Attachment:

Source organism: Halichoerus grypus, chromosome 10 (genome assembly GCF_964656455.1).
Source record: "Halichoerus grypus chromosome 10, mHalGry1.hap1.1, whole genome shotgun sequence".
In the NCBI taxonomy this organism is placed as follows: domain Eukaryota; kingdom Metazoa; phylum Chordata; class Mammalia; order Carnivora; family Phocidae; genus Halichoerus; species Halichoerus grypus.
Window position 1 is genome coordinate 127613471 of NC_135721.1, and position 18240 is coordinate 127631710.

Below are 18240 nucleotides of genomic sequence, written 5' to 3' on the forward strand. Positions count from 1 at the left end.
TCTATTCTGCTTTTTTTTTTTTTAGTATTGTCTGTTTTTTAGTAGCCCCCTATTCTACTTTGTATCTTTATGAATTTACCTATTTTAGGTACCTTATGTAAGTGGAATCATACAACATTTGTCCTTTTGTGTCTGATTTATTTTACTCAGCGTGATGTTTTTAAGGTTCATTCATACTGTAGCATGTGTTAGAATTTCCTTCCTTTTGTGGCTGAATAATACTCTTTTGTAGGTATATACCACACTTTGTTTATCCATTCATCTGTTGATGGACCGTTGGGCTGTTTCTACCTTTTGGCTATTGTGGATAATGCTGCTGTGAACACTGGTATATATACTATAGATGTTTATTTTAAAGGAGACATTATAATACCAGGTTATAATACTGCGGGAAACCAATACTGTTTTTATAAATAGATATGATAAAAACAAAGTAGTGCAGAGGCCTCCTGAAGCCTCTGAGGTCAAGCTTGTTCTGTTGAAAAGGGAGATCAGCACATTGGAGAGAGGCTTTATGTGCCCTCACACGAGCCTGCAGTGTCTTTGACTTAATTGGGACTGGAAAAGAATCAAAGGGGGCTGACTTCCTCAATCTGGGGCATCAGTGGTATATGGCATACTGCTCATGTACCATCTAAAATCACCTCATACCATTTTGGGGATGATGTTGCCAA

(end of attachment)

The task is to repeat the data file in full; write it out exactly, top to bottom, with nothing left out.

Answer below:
Source organism: Halichoerus grypus, chromosome 10 (genome assembly GCF_964656455.1).
Source record: "Halichoerus grypus chromosome 10, mHalGry1.hap1.1, whole genome shotgun sequence".
In the NCBI taxonomy this organism is placed as follows: domain Eukaryota; kingdom Metazoa; phylum Chordata; class Mammalia; order Carnivora; family Phocidae; genus Halichoerus; species Halichoerus grypus.
Window position 1 is genome coordinate 127613471 of NC_135721.1, and position 18240 is coordinate 127631710.

Below are 18240 nucleotides of genomic sequence, written 5' to 3' on the forward strand. Positions count from 1 at the left end.
TCTATTCTGCTTTTTTTTTTTTTAGTATTGTCTGTTTTTTAGTAGCCCCCTATTCTACTTTGTATCTTTATGAATTTACCTATTTTAGGTACCTTATGTAAGTGGAATCATACAACATTTGTCCTTTTGTGTCTGATTTATTTTACTCAGCGTGATGTTTTTAAGGTTCATTCATACTGTAGCATGTGTTAGAATTTCCTTCCTTTTGTGGCTGAATAATACTCTTTTGTAGGTATATACCACACTTTGTTTATCCATTCATCTGTTGATGGACCGTTGGGCTGTTTCTACCTTTTGGCTATTGTGGATAATGCTGCTGTGAACACTGGTATATATACTATAGATGTTTATTTTAAAGGAGACATTATAATACCAGGTTATAATACTGCGGGAAACCAATACTGTTTTTATAAATAGATATGATAAAAACAAAGTAGTGCAGAGGCCTCCTGAAGCCTCTGAGGTCAAGCTTGTTCTGTTGAAAAGGGAGATCAGCACATTGGAGAGAGGCTTTATGTGCCCTCACACGAGCCTGCAGTGTCTTTGACTTAATTGGGACTGGAAAAGAATCAAAGGGGGCTGACTTCCTCAATCTGGGGCATCAGTGGTATATGGCATACTGCTCATGTACCATCTAAAATCACCTCATACCATTTTGGGGATGATGTTGCCAA